Prior to the installation of the SAWS waterline, the COSA-OHP requested that a Ground Penetrating Radar (GPR) survey be conducted to determine if the acequia alignment is still present within the project area. Additionally, the COSA-OHP requested that an exploratory trench be excavated in the area where the acequia crosses the APE, in an attempt to identify and document the acequia. On November 28, 2016, Kristi Miller Nichols and Cynthia Dickey conducted the GPR survey; however, no distinguishable anomalies were detected within in the GPR data. Therefore, on March 7, 2017, monitoring of the exploratory trenching began of an approximately 20 m long trench. The purpose of excavation of the trench was to determine if remnants of the acequia existed within the project area, prior to installation of the waterline.
Due to the many layers of fill within the acequia at this location, it was difficult to identify the channel during excavation of the trench. After sections of the trench were excavated, an archaeologist entered the trench and cleared the trench walls to carefully inspect each profile for any signs of the acequia.
Approximately 140 m to the east of the intersection of Broadway/Cunningham Ave., there appeared to be an outline of a ditch. Based on the location of the alignment of the acequia on historic maps and further investigations of the profiles, it was determined to be the Acequia de Valero. The north wall profile of the trench revealed the acequia to be approximately 4.15 m wide at the top of the channel and 70 centimeters (cm) wide at its base. The base of the acequia was 1.24 m below the top of the asphalt and neither the base nor its walls were lined. The south wall profile of the trench revealed that the acequia had been partially impacted on this southern edge as it was only 2.9 m wide. The southern wall profile revealed that the eastern end of the acequia was offset from the northern wall, approximately 60 cm to the east, indicating that the trench crosscut the acequia at an angle. Some similarities were noticed between this portion of the acequia and that uncovered within Playland Park, although, the Playland Park portion appears to have been truncated. Similarities between the two sections included the soil types encountered (i.e. the dark soil with cultural material). Once the documentation of the trench walls was complete the trench was filled in. After consultation with the THC and COSA-OHP, SAWS was permitted to install the waterline in the already excavated trench. No further investigations are recommended for this project as long as excavations did not further impact the acequia.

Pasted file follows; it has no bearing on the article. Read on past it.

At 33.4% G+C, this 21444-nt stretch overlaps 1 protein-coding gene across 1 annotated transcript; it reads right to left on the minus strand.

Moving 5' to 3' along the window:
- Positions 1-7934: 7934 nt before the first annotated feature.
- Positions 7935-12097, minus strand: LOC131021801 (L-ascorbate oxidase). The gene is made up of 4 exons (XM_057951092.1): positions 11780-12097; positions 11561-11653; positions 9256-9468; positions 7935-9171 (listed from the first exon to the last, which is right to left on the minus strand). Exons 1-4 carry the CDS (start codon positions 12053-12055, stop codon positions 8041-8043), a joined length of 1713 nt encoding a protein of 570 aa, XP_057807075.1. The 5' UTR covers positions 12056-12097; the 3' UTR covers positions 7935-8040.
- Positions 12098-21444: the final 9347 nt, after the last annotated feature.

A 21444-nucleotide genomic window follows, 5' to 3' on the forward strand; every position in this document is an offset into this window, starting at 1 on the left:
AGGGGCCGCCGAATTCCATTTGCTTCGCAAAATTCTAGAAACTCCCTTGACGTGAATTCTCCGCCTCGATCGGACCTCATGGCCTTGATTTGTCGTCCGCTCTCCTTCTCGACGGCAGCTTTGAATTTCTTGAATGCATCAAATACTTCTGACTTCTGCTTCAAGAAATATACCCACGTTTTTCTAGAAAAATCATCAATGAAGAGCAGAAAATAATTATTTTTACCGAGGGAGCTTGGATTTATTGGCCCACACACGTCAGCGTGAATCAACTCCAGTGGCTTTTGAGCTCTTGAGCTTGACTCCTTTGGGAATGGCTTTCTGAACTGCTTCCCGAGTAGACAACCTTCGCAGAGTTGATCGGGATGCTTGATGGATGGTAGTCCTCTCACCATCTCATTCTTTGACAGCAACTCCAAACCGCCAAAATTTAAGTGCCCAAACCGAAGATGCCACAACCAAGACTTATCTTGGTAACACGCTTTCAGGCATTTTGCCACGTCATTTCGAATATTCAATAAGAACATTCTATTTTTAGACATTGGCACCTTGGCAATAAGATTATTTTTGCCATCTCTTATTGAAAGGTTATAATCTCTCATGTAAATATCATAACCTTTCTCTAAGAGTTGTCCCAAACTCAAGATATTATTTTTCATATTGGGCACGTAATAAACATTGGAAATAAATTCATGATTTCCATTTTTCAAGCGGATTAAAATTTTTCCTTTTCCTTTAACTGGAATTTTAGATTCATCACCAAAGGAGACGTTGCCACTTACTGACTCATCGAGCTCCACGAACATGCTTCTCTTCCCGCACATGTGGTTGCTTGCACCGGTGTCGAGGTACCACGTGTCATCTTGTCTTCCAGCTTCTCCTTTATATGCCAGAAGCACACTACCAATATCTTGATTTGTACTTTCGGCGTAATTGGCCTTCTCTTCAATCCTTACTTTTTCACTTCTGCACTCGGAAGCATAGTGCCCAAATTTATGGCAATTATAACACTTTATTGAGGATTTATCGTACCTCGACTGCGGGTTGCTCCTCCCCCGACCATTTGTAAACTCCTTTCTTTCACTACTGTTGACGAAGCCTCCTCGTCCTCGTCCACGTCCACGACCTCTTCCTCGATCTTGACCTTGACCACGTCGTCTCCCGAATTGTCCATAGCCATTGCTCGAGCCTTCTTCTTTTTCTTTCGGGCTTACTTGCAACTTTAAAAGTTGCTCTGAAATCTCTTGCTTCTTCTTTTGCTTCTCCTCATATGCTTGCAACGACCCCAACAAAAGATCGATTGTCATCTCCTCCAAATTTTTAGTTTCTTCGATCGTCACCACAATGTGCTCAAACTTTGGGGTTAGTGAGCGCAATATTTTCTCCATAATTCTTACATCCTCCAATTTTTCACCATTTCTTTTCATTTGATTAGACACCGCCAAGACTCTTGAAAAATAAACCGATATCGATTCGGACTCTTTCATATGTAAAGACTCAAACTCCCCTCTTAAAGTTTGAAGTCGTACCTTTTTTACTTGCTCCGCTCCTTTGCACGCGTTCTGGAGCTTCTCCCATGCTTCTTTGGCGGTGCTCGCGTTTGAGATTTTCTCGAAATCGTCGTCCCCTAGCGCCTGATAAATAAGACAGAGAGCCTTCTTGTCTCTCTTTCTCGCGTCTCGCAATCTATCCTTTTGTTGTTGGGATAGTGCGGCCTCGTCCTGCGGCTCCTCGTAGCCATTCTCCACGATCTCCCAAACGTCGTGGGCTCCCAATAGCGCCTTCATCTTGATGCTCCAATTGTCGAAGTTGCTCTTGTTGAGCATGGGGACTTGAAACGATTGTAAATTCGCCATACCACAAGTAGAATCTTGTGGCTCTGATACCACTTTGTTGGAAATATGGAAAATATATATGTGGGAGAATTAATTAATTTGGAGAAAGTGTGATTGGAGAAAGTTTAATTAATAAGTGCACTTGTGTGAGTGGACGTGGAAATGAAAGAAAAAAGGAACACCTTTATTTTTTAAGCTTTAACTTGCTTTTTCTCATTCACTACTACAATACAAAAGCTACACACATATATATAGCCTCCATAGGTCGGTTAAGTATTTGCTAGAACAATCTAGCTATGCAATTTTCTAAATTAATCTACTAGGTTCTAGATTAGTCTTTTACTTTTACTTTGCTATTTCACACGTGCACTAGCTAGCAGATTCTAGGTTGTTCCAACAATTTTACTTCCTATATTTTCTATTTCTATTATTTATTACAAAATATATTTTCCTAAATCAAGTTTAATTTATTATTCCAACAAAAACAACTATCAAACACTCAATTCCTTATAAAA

All field records and photographs produced during investigations were curated at the Center for Archaeological Research at the University of Texas at San Antonio.
Creative Commons License
This work is licensed under a Creative Commons Attribution-NonCommercial 4.0 International License
American Material Culture Commons, Archaeological Anthropology Commons, Environmental Studies Commons, Other American Studies Commons, Other Arts and Humanities Commons, Other History of Art, Architecture, and Archaeology Commons, United States History Commons
Tell us how this article helped you.